As with most AIOs, the installation of the Corsair iCUE H115i RGB PRO XT is quite easy. As DIY PC building seems to be getting more popular each and every day, the option of AIO liquid coolers is sure to entice those wanting to have a more advanced build, and easy installation will go a long way towards not scaring off first-time builders. As we mentioned when we covered the included accessories, Corsair has included all of the necessary mounting hardware for a large list of both Intel and AMD processors, but they have also included a physical installation guide and manual. We have seen quite a few companies move to digital versions of their product manuals, and while we appreciate their reduced waste, we still prefer a physical copy of installation instructions, and were happy to have them for this kit.
Our testing is performed with fans in a push configuration, so to get things started, we first needed to secure the fans to the radiator using the supplied screws. This is a very simple process, and as long as you line up the screws with the screw holes, and know how to use a screwdriver, there isn’t much else to it.
One thing to keep in mind however, is the orientation of the fans with regards to their power cables. We mounted the fans to the radiator so that their PWM cables would be between the fan frames and our motherboard tray. That allows us to easily route them behind the motherboard tray for easier cable management.
The H115i RGB PRO XT comes from the factory with Intel 115X mounting hardware attached, so our first step of CPU block installation was to remove that gear so that we can install the AMD mounting hardware for our Ryzen 7 1800X test system. Simply pulling apart the two halves of the Intel bracket allows them to slide out of a thin channel along the side of the block. With the Intel hardware out of the way, we just had to slide in the two AMD brackets in their place.
The AMD mounting solution makes use of our motherboard’s AM4 mounting solution, which only requires two mounting tabs to be present on the AMD mounting brackets.
With the AMD brackets attached, we simply threaded the AMD screw clips into the associated thumbscrews and left a bit of slack for installation wiggle room.
Placing the cooler onto the CPU, we were able to line up one side’s clip with the plastic AM4 mounting bracket and tighten it down slightly to remove a bit of slack.
Next we tilted the cooler to be flat against the CPU and proceeded to tighten the other thumbscrew. While there are Philips-Head sockets available in the thumbscrews, over-tightening can occur, so we recommend using just your fingers to secure the cooler.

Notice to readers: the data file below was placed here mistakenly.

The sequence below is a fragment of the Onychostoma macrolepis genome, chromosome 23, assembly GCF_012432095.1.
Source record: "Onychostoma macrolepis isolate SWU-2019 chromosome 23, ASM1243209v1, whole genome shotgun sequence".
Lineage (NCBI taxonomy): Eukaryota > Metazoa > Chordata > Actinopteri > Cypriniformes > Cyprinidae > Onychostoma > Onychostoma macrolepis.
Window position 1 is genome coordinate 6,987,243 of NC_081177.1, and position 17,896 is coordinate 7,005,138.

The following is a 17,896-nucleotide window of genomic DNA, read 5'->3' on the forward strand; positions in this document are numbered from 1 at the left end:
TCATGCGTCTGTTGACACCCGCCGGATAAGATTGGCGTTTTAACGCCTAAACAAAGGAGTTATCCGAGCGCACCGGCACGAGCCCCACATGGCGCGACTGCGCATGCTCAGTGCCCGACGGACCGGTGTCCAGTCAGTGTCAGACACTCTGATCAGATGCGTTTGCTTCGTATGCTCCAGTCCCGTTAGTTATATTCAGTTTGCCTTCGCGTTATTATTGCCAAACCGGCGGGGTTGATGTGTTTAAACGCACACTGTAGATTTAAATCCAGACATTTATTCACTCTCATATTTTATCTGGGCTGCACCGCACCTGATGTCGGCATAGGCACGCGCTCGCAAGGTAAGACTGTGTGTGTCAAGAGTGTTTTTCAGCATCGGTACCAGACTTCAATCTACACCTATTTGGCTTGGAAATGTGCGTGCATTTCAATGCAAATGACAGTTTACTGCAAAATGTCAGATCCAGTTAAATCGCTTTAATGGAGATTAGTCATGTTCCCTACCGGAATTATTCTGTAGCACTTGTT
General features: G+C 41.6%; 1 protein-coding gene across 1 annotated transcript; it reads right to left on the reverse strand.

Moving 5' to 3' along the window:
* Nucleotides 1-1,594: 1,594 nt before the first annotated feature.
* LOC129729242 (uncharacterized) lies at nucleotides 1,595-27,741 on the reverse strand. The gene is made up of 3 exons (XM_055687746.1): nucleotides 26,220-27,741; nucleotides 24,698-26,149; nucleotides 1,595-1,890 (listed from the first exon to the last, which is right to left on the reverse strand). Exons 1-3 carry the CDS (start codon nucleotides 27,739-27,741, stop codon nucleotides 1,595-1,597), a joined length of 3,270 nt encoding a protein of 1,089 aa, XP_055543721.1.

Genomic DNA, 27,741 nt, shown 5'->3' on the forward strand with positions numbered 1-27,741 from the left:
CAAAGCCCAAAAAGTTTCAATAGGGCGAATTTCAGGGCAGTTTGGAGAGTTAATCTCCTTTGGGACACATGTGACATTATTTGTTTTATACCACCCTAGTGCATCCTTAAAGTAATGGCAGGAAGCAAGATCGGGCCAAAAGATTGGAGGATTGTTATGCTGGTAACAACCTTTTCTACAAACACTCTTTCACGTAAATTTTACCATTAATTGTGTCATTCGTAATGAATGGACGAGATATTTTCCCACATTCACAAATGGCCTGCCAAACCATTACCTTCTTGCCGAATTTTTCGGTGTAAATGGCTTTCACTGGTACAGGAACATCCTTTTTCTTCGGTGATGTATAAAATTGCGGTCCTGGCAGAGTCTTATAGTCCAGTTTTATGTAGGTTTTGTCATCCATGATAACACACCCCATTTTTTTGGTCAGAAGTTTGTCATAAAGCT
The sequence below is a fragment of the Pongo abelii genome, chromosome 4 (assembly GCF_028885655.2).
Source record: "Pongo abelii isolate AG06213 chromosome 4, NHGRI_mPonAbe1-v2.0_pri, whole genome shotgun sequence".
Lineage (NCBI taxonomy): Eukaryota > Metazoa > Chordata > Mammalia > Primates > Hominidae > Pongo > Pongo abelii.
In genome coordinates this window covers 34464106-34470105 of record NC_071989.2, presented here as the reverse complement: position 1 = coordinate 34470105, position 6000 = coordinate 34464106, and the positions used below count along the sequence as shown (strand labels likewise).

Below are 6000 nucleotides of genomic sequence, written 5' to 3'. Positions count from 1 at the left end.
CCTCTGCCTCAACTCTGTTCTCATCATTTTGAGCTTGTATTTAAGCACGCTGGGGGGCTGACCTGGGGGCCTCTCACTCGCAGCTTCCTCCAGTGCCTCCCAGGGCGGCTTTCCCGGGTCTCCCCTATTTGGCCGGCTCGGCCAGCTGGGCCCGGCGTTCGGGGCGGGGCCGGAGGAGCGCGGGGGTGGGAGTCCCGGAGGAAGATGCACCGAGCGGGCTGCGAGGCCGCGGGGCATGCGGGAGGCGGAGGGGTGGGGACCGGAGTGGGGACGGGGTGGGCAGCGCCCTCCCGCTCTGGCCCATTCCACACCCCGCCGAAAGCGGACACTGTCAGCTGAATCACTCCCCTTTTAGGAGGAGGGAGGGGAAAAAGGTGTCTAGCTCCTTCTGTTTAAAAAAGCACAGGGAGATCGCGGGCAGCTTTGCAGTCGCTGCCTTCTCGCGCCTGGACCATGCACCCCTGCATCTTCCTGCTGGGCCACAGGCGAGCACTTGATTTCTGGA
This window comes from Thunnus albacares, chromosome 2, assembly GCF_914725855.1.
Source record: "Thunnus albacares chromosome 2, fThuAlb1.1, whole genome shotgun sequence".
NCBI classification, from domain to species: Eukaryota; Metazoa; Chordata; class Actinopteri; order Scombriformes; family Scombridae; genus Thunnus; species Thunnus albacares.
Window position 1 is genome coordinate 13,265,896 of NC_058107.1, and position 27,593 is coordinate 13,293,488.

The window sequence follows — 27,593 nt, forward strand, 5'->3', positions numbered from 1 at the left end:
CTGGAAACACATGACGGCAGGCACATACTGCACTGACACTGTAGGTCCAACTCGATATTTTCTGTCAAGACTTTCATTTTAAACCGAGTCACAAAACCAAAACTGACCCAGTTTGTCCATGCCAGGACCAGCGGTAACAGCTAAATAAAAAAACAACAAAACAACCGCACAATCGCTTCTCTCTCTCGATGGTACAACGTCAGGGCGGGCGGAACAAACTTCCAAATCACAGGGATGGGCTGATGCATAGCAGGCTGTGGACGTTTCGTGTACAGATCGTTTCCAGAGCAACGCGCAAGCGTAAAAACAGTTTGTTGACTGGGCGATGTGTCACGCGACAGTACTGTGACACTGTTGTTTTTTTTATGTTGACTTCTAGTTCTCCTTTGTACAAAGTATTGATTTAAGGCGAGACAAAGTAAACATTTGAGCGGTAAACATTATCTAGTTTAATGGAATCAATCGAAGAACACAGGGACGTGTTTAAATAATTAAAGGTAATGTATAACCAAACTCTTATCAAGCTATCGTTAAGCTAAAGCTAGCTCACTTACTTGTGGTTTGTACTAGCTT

Next up is attaching the radiator to the top of our case. Just like attaching the fans to the radiator, attaching the radiator to the case is a simple task. Using the eight included screws, simply align them with the appropriate mounting points on your case, and tighten. We also made sure to thread the fan cables through our case’s cable management openings in preparation of wiring everything up.
With the H115i RGB PRO XT installed, it is now time to connect all of the cables to their respective components. After threading the hardwired ribbon cables from the pump through our case’s cable management openings, we first connected the SATA power connection to an available plug on our power supply. This connection provides power to not only the pump, but to the fans and lights as well. The other ribbon cable was paired up with the two PWM cables from the fans. Connecting the 3-pin pump tach cable to motherboard’s CPU_FAN header allows the cooler to present the necessary speed information to our test system for monitoring.
Last, but certainly not least, we connected the included Micro USB cable to the side of the pump unit and routed it up and over our motherboard. The included cable is long enough to allow it to run behind the motherboard tray and come up below the motherboard for easy pairing with an available USB 2.0 motherboard header. While still present, our test system’s motherboard only has a single USB 2.0 header, making our case’s front USB 2.0 ports useless without an internal USB hub. Of course Corsair offers the iCUE Commander PRO just for this type of situation.
With the cooler fully installed and wired up, we are ready to see how it performs!